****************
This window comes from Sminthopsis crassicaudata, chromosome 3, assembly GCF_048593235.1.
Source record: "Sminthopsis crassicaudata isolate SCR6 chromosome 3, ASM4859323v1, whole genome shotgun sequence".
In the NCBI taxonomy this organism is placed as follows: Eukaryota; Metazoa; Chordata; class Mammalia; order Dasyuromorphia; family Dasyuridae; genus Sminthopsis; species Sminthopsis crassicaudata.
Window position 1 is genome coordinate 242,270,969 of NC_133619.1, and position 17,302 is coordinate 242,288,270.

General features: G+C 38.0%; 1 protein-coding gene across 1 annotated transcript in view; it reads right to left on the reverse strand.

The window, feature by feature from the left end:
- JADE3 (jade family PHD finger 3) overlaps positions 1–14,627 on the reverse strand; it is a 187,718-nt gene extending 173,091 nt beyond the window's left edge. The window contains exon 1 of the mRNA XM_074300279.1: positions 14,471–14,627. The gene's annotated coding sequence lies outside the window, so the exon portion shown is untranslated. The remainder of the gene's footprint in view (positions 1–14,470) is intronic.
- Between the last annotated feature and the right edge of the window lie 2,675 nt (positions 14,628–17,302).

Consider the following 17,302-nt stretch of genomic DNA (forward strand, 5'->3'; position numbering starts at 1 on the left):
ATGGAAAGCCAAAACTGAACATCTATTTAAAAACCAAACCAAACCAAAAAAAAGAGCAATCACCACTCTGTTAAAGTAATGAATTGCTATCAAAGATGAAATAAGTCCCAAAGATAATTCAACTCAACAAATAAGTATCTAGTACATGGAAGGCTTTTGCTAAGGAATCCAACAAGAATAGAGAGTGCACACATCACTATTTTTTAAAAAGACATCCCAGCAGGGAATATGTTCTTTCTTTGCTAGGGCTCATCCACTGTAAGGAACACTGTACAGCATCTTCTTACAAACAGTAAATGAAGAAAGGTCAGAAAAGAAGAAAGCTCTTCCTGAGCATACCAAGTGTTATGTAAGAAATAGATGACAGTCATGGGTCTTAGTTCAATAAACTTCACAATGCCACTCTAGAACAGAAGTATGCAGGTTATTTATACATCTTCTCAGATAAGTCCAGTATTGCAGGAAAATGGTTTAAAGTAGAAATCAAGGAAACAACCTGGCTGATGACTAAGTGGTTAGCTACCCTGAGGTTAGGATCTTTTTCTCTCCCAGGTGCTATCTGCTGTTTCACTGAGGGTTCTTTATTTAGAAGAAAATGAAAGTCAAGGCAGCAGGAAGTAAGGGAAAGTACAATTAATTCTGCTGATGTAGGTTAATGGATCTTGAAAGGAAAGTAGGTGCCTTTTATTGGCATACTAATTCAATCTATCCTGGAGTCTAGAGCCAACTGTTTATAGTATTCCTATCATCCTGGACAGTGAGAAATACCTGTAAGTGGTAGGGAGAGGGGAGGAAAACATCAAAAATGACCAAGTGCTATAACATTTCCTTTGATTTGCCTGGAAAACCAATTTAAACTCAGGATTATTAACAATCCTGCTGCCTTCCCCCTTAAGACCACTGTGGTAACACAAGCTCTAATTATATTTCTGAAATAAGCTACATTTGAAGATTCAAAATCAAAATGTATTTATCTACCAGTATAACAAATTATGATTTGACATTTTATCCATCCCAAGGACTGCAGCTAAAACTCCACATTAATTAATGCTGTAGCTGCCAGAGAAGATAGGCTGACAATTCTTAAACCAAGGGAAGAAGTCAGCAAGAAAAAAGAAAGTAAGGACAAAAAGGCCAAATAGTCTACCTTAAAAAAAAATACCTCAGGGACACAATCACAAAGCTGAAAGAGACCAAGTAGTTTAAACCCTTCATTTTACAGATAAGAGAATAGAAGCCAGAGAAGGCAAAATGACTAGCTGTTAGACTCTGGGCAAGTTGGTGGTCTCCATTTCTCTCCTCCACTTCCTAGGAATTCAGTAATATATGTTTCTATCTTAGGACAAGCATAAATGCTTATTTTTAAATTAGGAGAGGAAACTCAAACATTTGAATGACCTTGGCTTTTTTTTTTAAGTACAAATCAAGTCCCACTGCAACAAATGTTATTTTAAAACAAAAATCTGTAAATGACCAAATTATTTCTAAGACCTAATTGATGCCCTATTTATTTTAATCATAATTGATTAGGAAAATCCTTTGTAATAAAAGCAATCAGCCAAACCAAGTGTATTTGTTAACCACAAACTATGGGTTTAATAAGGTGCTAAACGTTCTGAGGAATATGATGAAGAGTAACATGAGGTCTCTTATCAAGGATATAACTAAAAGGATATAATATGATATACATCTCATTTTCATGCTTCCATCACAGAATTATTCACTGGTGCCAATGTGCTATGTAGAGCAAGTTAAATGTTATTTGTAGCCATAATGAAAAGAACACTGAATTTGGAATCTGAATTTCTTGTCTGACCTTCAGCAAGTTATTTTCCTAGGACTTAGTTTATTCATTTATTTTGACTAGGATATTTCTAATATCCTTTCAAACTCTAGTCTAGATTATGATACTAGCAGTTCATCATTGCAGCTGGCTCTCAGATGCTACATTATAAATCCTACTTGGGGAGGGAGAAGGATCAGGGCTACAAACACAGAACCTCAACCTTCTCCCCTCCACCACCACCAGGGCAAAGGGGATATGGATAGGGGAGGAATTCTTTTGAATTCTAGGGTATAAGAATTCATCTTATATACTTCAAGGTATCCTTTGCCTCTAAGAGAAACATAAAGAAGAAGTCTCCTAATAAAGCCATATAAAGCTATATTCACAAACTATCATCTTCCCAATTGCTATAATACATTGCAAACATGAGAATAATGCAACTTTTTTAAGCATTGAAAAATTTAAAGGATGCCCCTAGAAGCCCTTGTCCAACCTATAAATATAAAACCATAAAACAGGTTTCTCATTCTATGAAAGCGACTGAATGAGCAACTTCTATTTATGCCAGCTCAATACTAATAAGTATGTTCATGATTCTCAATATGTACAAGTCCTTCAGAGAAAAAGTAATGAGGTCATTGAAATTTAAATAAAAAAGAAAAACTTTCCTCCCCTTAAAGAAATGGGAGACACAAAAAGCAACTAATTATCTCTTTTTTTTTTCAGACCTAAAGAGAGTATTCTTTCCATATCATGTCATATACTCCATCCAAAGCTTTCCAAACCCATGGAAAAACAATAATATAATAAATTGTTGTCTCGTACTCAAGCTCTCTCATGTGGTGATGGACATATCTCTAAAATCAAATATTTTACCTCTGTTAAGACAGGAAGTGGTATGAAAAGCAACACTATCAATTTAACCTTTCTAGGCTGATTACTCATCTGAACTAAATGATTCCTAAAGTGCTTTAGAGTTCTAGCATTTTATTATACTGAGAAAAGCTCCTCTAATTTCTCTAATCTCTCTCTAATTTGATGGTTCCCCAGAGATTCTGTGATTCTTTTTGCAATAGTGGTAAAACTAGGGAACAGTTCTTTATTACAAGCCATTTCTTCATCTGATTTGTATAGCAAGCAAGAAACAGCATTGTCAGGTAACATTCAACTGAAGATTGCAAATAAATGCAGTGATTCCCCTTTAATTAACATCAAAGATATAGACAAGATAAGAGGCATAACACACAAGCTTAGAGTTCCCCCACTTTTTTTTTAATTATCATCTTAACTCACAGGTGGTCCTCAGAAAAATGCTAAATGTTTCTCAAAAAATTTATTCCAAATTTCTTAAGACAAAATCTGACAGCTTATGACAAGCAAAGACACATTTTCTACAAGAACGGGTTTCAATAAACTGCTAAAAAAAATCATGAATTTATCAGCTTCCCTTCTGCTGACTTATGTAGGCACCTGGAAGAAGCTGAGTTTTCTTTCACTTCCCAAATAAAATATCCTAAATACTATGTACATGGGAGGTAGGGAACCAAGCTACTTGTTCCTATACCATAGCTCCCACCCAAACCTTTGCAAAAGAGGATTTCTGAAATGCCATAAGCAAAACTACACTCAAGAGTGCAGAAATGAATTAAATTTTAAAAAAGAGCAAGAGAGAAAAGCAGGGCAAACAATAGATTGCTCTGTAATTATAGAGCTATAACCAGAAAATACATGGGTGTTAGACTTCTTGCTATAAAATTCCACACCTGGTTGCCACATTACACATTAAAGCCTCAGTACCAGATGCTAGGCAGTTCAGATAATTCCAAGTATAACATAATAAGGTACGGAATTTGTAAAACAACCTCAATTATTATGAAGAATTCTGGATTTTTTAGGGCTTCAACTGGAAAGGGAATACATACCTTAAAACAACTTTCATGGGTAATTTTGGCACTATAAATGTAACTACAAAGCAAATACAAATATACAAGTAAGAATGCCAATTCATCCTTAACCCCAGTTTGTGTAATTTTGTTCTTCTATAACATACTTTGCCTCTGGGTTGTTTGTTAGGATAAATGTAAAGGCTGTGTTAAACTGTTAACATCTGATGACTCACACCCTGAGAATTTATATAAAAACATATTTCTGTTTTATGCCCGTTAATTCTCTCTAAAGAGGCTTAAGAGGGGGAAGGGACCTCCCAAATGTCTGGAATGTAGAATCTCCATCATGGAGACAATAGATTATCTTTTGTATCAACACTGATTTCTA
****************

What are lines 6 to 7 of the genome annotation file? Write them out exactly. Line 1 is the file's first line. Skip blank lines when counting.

The window, feature by feature from the left end:
- JADE3 (jade family PHD finger 3) overlaps positions 1–14,627 on the reverse strand; it is a 187,718-nt gene extending 173,091 nt beyond the window's left edge. The window contains exon 1 of the mRNA XM_074300279.1: positions 14,471–14,627. The gene's annotated coding sequence lies outside the window, so the exon portion shown is untranslated. The remainder of the gene's footprint in view (positions 1–14,470) is intronic.